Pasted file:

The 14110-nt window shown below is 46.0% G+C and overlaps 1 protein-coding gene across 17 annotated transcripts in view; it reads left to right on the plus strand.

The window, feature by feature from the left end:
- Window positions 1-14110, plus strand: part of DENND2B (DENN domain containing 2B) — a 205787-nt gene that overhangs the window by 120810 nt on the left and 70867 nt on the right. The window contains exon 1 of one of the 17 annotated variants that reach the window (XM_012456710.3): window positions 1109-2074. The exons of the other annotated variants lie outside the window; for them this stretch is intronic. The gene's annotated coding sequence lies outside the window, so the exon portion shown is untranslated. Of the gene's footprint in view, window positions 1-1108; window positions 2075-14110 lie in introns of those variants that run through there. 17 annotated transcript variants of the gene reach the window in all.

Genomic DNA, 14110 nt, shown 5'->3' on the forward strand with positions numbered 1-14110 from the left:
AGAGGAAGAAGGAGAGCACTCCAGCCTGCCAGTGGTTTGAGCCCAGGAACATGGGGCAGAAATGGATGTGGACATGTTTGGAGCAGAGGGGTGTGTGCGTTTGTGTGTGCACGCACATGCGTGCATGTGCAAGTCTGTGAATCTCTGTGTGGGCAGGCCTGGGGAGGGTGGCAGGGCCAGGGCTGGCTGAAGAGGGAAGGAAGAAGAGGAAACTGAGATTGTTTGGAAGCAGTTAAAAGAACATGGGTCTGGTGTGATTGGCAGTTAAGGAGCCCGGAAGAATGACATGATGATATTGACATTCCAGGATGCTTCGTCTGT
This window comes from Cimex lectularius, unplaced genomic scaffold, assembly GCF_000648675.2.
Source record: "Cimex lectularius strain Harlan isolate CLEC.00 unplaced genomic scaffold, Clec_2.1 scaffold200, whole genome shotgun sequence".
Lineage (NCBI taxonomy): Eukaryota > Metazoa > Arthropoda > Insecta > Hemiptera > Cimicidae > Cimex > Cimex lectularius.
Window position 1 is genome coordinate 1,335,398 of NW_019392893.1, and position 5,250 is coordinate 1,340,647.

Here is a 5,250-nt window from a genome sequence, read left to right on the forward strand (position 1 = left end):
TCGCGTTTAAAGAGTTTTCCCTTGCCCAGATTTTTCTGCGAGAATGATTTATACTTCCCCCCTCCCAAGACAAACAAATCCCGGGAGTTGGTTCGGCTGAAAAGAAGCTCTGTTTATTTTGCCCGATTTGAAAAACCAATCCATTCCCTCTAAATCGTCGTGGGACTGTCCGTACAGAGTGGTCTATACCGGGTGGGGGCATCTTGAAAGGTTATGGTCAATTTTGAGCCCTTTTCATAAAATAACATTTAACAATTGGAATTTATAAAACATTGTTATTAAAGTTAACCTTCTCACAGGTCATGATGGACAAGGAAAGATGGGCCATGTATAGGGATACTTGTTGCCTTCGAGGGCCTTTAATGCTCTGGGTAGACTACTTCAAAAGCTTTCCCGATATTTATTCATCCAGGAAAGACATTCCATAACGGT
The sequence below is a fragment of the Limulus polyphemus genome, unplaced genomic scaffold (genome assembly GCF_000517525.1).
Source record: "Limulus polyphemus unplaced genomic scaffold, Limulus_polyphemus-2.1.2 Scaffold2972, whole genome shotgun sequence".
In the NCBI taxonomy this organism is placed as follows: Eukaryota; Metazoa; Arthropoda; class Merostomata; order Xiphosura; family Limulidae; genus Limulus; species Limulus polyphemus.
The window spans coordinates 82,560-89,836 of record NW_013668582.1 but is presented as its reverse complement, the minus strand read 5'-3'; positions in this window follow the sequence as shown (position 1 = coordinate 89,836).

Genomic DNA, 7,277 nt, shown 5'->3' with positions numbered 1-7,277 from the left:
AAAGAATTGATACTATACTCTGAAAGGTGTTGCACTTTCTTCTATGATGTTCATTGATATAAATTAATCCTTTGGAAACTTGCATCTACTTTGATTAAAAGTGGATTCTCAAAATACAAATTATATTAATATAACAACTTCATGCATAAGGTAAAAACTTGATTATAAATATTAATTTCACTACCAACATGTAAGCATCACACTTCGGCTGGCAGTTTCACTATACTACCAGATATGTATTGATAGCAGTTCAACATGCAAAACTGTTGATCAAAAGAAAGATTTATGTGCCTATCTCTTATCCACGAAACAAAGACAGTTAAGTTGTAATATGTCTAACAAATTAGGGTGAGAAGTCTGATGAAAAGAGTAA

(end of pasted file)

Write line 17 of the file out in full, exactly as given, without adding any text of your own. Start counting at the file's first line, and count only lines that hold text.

AAAGAATTGATACTATACTCTGAAAGGTGTTGCACTTTCTTCTATGATGTTCATTGATATAAATTAATCCTTTGGAAACTTGCATCTACTTTGATTAAAAGTGGATTCTCAAAATACAAATTATATTAATATAACAACTTCATGCATAAGGTAAAAACTTGATTATAAATATTAATTTCACTACCAACATGTAAGCATCACACTTCGGCTGGCAGTTTCACTATACTACCAGATATGTATTGATAGCAGTTCAACATGCAAAACTGTTGATCAAAAGAAAGATTTATGTGCCTATCTCTTATCCACGAAACAAAGACAGTTAAGTTGTAATATGTCTAACAAATTAGGGTGAGAAGTCTGATGAAAAGAGTAA